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Whitsunday Whales

WRAY briefer, skipper, and all-round nautical expert, Mike Dicker, blogs about the Whitsundays from his unique on-the-water perspective.

It’s official – this year’s migrating humpback whales have arrived in the Whitsundays – and what a season it’s already shaping up to be!

The sheltered waters of the Whitsunday islands are among the best places in the world to see whales in the wild.

Every year between June and September, these gentle giants call into the Whitsundays on their 10,000km voyage from Antarctica to Tropical North Queensland and back.

Our shallow, warm seas are the ideal breeding grounds and nurseries for newborn calves; a bareboat holiday ensuring you’re in the right place at the right time for a one-on-one encounter of the kind not experienced anywhere else.

Being on your own bareboat means there are no crowds to jostle with when these spectacular marine mammals decide to put on a show.

You will often spot them as you make your way around the islands and if you are lucky, from the comfort of certain anchorages.

Hearing whale song through the hull of your charter boat at night is one of the most magical experiences imaginable.

And when one of the fifth largest creatures on the planet decides it is curious about you and approaches close to your boat, it’s an interaction you will never forget.




At least 17,000 humpback whales make the migration along the Australian east coast and every year that number grows.

Humpbacks are the most commonly sighted whale species in the Whitsundays, with adults reaching 12-16 metres in length.

A humpback whale can live to 100 years and whale song can travel for hundreds of kilometres and produce up to 170 decibels of sounds.

Whales can hold their breath for up to 40 minutes and swim at top speeds of 9-10 knots.

Instead of teeth, they have baleen plates inside their mouths.

Before the whales leave Antarctic waters they fill up on tonnes of krill, not eating on the migration at all and instead living off their own body fat.



Breaching: There is nothing more impressive than seeing a 40-tonne marine mammal launching itself out of the water and crashing back down to the surface with an almighty splash.

Spy Hopping: A curious humpback will raise its head vertically out of the water to look at you and establish orientation with the shore.

Fin slaps: It is common to see whales slapping their fins and flukes on the surface of the water, as many as 30 times in five minutes.

Blowholes: Whales blow excess water several metres into the air as they rise to the surface to breathe. The sight and sound of the spray will often initially alert you to their presence.

Tail flukes: Whales arch their backs before they dive and when a whale dives deep its tail will appear vertically above the water before slipping gracefully below the surface of the sea.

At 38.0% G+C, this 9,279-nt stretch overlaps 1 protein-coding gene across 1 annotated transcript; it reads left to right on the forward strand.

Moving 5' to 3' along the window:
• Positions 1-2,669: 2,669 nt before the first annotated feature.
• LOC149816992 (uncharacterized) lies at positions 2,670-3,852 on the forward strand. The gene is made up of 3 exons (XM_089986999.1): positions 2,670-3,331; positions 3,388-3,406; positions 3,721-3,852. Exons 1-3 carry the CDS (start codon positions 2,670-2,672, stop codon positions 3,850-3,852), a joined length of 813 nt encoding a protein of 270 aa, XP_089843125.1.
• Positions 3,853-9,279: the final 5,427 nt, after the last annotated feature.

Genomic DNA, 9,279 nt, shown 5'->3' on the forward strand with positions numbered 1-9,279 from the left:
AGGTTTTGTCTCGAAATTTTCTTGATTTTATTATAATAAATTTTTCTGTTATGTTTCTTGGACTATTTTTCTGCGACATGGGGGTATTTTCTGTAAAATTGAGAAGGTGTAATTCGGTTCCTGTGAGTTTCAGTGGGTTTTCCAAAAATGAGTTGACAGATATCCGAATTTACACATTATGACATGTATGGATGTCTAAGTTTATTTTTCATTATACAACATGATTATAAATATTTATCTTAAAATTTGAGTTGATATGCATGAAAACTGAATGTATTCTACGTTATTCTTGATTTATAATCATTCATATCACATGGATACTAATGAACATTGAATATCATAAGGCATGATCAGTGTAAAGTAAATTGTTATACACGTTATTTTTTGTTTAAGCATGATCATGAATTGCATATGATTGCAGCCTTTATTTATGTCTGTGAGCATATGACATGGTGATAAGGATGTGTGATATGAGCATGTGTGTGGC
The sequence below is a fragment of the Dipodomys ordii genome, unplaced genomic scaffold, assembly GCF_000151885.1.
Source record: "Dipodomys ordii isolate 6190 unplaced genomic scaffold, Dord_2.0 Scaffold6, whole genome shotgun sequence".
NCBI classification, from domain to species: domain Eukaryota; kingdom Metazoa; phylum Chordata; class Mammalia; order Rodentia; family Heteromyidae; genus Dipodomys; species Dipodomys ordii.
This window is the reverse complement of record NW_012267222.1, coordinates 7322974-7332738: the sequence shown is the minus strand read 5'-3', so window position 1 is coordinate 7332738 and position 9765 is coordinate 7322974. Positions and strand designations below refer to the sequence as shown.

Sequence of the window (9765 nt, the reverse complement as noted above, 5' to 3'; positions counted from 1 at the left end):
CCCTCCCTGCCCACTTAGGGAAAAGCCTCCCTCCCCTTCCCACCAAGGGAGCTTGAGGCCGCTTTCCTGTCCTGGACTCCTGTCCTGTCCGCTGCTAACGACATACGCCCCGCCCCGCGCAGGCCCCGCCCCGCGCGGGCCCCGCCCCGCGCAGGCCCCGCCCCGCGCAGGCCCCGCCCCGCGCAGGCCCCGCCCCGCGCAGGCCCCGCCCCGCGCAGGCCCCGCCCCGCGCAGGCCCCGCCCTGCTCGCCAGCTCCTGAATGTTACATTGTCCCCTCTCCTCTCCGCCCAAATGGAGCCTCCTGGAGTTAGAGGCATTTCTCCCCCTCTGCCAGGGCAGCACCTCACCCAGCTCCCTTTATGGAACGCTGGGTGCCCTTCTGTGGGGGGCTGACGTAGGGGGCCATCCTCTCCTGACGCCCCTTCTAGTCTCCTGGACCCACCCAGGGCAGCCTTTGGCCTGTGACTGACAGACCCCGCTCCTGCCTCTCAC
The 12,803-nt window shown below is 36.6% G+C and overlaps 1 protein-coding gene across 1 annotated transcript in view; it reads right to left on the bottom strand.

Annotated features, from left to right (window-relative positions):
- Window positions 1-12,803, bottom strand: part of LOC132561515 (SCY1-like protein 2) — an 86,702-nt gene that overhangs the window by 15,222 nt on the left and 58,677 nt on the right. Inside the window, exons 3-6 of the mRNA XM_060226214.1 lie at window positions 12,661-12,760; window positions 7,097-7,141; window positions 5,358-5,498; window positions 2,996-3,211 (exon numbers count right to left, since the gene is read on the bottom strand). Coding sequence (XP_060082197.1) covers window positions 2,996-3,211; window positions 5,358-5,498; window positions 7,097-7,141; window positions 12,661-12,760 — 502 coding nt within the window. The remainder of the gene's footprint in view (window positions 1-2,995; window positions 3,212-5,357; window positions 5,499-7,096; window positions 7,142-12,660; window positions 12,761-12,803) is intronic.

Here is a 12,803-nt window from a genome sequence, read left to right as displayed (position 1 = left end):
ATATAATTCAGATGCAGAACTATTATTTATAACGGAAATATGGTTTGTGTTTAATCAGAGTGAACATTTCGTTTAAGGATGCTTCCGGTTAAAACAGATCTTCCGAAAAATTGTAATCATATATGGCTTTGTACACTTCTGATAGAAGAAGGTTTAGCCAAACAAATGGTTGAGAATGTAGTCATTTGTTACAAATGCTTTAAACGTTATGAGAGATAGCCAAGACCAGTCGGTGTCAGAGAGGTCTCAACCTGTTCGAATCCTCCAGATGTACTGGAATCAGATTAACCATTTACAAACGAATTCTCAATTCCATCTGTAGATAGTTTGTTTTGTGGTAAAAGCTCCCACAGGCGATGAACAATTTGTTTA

Perhaps the most famous whale of all is Migaloo, a pure white adult male humpback, whose name means ‘white fella’ in some Aboriginal dialects.

The hyper-pigmented or ‘white whale’ is so rare he has been given extra protection by the Queensland and Commonwealth governments and is sometimes afforded his own police escort.

Until September 2011 he was thought to be the only white whale in the world, after which an all-white calf emerged right here in the Whitsundays.

Named after the Whitsundays’ white-sand Chalkie’s Beach in a public competition, our humpback calf ‘Chalkie’ was first spotted by local fisherman Wayne Fewings in Cid Harbour.

He is said to have a signature black spot on his tail.


The best times to see whales are when conditions are calm.

Without the distractions of wind or waves it is easier to hear their blows and spot the sprays.

Vessels usually report sightings and their locations over the VHF radio network.

During the northern migration the whales tend to head out wide around the top and east of Hook Island, while on the return trip they seem to hug the coast.

Whales have been known to come into a number of Whitsunday anchorages including Cid Harbour and Blue Pearl Bay.


For many people, seeing a whale in the natural environment is a once-in-a-lifetime experience.

But to minimise risks such as inadvertently separating mothers and calves, legal approach distances and regulations are in place.   

The general rule is to keep your distance and let the whales approach you.

Zones are divided into ‘Caution’ and ‘No Approach’.

The caution zone is an area of 300 metres surrounding the whale in which boats cannot travel at speeds of more than six knots or create a wake.

The no approach zone covers an area of 100 metres around the whale and 300 metres in front and behind.

These distances are increased to 500 metres for white whales.

If a whale comes inside the no approach zone you must stop the boat and switch the engines off, or withdraw at a speed less than six knots.

Watch for any signs of distress such as sudden changes in behaviour, diving often rather than staying at the surface and aggressive tail slaps.

And remember – as the Department of Environment and Heritage Protection states: “A fully loaded semi-trailer weighs 36 tonnes. A full-grown humpback whale weighs up to 45 tonnes. You wouldn’t stand in front of a moving semi-trailer so why would you put your boat in the way of a whale?”


Aside from the opportunity to see humpback whales in their natural habitat, winter is a wonderful time to come sailing in the Whitsundays.

Daytime temperatures remain between 24–26 degrees and there are beautiful sunrises and sunsets to enjoy.

Our top three items to pack for your Whitsunday winter charter are:

  • Camera – to capture the sunrises, sunsets and visiting whales
  • Binoculars
  • Wetsuit – to keep a little warmer in the water

To book your next bareboat holiday in the Whitsundays contact us today on 1800 075 000.


Whales in the Whitsundays